excess of combustion by-products to 'blow-by' the rings into the crankcase.
This blow-by introduces unburned fuel into the oil an accelerated rate, and
since gas is a solvent, it cuts the lubricity of the thick, overly-oxidized
oil down to maybe a straight 30 or 40 weight. So when an average consumer
hears that Ford claims his new car can go 7,500 miles between oil changes,
and 15,000 miles between filter changes, he checks the oil frequently to
make sure that the level and condition are adequate. Lets say he checks at
5,000 miles and finds the level acceptable, doesn't seem too dark or sticky,
and assumes that Ford now makes better engines. Wow! In reality, what he was
looking at was heavily oxidized and fuel diluted oil. The fuel dilution
causes the old oil to feel thin and 'oily', not sticky, Plus it gives it a
somewhat lighter color, fooling him. The gas, of course, prevents proper
lubrication, increasing wear and tear. Additionally, the additive package is
all but totally depleted by now, offering none of the long term benefits of
clean oil. Fortunately, ALL of these terrible things can be totally avoided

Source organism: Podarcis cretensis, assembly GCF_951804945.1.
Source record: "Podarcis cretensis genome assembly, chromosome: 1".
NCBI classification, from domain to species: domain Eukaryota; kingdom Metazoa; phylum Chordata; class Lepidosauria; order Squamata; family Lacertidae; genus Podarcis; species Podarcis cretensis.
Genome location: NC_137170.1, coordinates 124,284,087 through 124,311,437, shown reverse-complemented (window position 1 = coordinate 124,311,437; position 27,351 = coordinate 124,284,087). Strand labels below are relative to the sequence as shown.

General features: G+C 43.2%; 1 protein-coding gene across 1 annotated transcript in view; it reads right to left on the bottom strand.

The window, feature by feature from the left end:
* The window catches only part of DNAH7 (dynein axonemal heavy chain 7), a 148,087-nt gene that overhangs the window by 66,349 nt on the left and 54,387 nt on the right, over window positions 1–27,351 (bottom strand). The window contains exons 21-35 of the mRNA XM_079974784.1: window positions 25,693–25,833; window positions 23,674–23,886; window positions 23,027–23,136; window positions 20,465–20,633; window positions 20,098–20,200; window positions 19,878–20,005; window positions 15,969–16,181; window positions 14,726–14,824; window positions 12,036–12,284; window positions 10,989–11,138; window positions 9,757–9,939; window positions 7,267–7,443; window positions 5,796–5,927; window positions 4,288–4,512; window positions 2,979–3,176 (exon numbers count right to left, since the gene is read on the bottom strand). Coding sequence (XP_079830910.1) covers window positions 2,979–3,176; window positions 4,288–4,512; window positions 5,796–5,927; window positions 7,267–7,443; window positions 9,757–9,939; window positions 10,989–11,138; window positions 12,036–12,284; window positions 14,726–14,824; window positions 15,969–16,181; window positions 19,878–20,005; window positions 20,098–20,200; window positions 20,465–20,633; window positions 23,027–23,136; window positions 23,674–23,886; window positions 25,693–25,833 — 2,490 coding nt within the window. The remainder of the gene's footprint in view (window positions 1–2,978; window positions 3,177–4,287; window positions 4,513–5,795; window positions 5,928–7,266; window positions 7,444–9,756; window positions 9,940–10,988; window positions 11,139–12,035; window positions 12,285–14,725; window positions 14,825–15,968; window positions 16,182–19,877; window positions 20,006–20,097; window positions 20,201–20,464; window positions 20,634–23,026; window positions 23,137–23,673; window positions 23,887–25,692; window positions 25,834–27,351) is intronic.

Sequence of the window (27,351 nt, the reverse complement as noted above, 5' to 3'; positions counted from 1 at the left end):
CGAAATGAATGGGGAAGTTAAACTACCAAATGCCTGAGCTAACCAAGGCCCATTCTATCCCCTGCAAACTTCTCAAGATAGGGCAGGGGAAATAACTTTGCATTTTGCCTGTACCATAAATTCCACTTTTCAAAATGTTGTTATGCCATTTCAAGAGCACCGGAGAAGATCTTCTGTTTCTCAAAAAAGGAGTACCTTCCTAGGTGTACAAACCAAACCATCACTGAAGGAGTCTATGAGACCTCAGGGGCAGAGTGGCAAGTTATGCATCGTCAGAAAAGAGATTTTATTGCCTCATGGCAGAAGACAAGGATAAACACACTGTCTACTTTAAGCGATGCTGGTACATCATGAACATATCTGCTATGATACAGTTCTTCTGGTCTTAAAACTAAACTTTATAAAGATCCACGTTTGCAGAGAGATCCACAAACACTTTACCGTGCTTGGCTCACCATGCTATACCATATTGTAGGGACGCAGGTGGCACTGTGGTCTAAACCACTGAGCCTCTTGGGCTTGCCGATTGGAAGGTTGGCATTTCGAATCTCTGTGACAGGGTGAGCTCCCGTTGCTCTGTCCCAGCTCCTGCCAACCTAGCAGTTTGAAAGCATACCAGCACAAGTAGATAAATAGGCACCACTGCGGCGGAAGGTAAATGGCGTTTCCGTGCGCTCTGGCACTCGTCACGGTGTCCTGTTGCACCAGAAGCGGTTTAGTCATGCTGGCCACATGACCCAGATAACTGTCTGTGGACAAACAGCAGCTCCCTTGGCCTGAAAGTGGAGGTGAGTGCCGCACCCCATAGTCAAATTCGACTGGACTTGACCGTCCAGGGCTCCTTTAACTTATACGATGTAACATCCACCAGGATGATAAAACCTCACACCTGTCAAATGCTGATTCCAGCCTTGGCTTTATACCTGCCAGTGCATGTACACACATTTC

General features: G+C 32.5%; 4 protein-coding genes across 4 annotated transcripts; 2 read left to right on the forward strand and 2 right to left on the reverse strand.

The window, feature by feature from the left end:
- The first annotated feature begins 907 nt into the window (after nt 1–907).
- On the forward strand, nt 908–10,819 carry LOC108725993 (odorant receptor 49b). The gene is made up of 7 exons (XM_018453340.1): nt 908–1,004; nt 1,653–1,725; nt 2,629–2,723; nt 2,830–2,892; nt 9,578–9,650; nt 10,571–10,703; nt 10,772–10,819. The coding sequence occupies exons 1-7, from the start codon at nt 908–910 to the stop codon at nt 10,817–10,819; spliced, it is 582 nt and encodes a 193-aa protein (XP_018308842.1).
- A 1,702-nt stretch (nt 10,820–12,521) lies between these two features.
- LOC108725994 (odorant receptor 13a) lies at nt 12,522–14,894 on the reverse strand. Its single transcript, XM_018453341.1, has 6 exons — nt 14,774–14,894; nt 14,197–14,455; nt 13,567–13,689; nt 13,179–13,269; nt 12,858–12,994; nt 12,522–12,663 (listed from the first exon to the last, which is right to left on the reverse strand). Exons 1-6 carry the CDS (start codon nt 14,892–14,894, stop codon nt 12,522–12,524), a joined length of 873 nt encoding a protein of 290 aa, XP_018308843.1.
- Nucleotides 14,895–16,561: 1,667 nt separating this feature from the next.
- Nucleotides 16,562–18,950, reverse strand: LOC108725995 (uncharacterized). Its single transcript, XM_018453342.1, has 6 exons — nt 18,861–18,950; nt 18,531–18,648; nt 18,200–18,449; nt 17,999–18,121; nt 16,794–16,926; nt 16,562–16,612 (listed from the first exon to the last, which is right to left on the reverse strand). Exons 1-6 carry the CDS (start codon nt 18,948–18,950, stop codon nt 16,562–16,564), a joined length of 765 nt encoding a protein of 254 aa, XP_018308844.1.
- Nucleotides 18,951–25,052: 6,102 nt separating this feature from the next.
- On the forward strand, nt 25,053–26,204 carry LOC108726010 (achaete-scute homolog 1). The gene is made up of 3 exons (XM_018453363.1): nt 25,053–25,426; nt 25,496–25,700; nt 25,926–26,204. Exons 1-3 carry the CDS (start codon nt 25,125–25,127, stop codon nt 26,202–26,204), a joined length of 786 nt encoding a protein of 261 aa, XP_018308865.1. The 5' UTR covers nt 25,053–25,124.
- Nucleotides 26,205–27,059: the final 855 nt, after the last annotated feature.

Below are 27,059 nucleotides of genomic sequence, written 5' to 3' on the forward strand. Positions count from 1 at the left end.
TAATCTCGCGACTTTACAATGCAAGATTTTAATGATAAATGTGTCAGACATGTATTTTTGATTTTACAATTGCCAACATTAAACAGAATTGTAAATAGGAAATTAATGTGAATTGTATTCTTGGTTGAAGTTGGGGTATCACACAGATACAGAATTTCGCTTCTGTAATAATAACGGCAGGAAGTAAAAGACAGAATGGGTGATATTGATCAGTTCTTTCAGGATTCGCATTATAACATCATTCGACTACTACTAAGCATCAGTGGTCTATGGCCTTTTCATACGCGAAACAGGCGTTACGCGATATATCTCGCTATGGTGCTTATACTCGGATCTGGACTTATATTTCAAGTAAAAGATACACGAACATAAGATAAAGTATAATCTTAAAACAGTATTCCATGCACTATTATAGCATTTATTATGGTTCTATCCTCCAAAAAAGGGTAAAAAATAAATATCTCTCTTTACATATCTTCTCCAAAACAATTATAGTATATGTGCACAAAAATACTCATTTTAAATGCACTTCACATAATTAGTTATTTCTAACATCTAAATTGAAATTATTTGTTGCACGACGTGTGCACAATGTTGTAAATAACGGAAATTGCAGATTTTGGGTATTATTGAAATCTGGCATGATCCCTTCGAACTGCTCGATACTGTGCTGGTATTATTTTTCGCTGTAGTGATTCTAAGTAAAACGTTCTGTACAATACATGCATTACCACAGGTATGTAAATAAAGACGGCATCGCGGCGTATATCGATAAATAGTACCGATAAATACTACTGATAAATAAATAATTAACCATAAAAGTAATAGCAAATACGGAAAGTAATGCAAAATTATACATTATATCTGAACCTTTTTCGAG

with frequent oil and filter changes!
A word about synthetics: Only oils that are created using
Poly-Alpha-Olefin based technology are considered to be 'synthetic'. At
least by anyone who knows better. The Castrol 'Syntec' synthetic oil is
actually just a much more thoroughly refined 'dino', coming from the same
crude that all conventional 'dinos' come from. Even though their base stocks
closely approach the performance of PAO synthetics, they still contain trace
elements, and are still susceptible to the effects of temperature extremes
that full synthetics are almost immune to. By the way, Castrol does not make
their own oil. They never have. They don't even own a single refinery. Never
have. They simply buy their base stocks from one of the commercial suppliers
(Coastal-Unilube is one), buy a custom-blended additive package from an